CAIRO (IPS) - Opposition figures and political activists have slammed a new deal to sell Egyptian liquefied natural gas (LNG) to Israel at what they say are vastly reduced prices.
“Egyptian gas is being sold to Israel at prices far below the international average,” Ibrahim Yosri, former head of legal affairs and treaties at the Egyptian Foreign Ministry told IPS. “This agreement is proof that the ruling regime is unconcerned with public opinion and is insistent on depriving the Egyptian public of its rightful national assets.”
On 28 July, Egypt formally agreed to sell between 12.5 billion and 16 billion cubic meters of LNG per year to Israel for a period of between 17 and 22 years. The Cairo-based Egyptian-Israeli energy consortium Egyptian Mediterranean Gas (EMG) will supply the gas to Israeli firm Dorad Energy for a total reported cost of between $2.1 billion and $3.3 billion.
Given longstanding popular condemnation of Israeli policies, particularly those relating to Palestinian populations in the Gaza Strip and occupied West Bank, the deal also stirred political controversy.
“It is absolutely forbidden that we support a country currently at war with Islam and Muslims, and which occupies the land of Palestine,” Nasr Farid Wassil, former Grand Mufti of the republic, was quoted as saying in the independent press. “All economic relations with such a country should be severed.”
Despite its unpopularity, the deal is not the first: under an earlier energy accord, Egypt has been exporting LNG to Israel since May of last year. Extracted from fields in Egypt’s northern Sinai Peninsula, gas is pumped via submarine pipeline from the coastal town al-Arish to the Israeli port city Ashkelon.
The first accord, signed in 2005, allowed EMG to sell 1.7 billion cubic meters of LNG annually to the Israeli state-run Israel Electric Corporation for a period of 15 years. The sale price was never officially disclosed, fueling speculation by critics that gas was being sold to Israeli buyers at reduced prices.
Egypt is one of the few Arab states, along with Jordan and Mauritania, to have full diplomatic relations with Israel. Nevertheless, bilateral cooperation has remained severely hampered by popular disapproval of Israeli policies.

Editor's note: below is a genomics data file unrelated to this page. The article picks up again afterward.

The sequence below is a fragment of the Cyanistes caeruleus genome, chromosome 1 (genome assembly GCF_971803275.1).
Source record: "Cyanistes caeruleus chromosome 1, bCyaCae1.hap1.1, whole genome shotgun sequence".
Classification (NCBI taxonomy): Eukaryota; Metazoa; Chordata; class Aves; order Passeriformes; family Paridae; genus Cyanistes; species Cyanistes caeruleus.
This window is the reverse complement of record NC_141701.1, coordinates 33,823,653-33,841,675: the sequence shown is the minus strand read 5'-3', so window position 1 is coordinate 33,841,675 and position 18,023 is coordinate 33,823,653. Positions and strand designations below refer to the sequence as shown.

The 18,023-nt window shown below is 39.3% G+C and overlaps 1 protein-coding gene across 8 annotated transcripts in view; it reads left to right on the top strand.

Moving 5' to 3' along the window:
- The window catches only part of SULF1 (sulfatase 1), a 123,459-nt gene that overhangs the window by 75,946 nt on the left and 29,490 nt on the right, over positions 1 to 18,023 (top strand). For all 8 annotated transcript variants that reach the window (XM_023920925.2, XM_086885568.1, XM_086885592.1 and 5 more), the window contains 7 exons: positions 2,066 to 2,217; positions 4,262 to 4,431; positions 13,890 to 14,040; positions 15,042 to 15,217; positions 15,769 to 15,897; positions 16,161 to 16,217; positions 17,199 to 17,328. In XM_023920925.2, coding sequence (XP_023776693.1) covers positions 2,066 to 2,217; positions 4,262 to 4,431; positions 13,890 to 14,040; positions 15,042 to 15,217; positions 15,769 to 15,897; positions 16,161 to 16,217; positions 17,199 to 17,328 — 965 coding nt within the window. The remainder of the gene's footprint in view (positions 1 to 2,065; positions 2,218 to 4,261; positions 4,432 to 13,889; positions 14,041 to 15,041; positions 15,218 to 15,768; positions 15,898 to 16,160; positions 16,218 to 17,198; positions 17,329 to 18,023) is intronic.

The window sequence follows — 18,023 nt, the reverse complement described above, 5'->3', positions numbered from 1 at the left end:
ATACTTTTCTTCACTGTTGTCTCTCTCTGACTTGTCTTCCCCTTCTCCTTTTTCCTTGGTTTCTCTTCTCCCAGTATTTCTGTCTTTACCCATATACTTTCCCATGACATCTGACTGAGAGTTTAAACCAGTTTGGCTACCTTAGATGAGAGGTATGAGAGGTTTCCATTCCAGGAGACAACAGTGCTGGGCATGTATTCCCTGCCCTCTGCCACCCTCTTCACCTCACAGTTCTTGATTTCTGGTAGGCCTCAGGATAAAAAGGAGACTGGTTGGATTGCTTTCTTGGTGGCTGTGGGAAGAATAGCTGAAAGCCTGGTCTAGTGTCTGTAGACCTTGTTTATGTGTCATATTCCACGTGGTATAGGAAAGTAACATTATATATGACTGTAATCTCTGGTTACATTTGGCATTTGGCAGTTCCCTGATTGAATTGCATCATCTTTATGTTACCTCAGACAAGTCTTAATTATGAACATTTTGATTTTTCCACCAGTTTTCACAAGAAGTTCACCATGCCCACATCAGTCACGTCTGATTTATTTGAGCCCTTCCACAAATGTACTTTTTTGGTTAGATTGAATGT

Over recent years, public opinion has hardened further against the self- proclaimed Jewish state in light of the latter’s ongoing blockade of the Gaza Strip, which shares a 14-kilometer border with Egypt. The Egyptian public was outraged by Israel’s three-week assault on the Gaza Strip December-January, which left more than 1,500 dead and more than 5,000 injured.
A popular campaign was launched in summer last year to oppose all LNG export deals.
“Egyptian natural gas belongs to the Egyptian people, not the government,” Mohammed Anwar al-Sadat, former MP and spokesman for the Popular Campaign against Gas Exports, told IPS at the time. “If they’re going to sell it, they should at least sell it at international prices.”
Formation of the popular committee was accompanied by a lawsuit filed by Yosri and a number of political activists against export of gas to Israel.
“All studies, official and independent, indicate that Egypt is in dire need of its energy resources for its own future development,” said Yosri. “What’s more, the current sales price is far too low.”
Last November, an Administrative Court ruled in favor of Yosri and his co-plaintiffs. Citing lack of parliamentary approval and the vagueness of the agreement, the court ordered a ban on export of Egyptian LNG to Israel.
But the government filed an appeal, and Egypt’s Supreme Administrative Court ruled in February to freeze implementation of the earlier verdict, pending further deliberations.
Responding to claims that gas was being sold at less than competitive prices, the government announced its intention to revise the terms of the agreement. Petroleum Minister Sameh Fahmy promised parliament in June that the government would “review all gas export agreements to all countries, including Israel.”
Days after the new gas deal was signed, President Hosni Mubarak announced that the government had “made revisions and amendments of current gas contracts with all countries in order to maximize profit for Egypt.” Quoted in the 4 August edition of state daily Al-Ahram, he stressed that “Egypt is not selling gas to Israel at reduced prices, as some are claiming.”
But energy expert Ibrahim Zahran, member of the campaign against gas exports, says the gas “was under-priced in the first deal, and continues to be under-priced in the new agreement as well.
“The first deal laid down a price of $1.25 per million British thermal units (BTUs), compared to global prices of about $15 per million BTUs,” Zahran told IPS. “Under the new agreement, the price was raised to $1.75 per million BTUs, although international prices remain the same: Russia, for example, currently sells gas to next-door Ukraine at $15 per million BTUs.
“At such vastly reduced prices, Egypt is effectively subsidizing Israel,” he added.
Final deliberations in the legal case are scheduled to begin at the Supreme Administrative Court in October. Yosri says he will challenge the terms of the new agreement as well.
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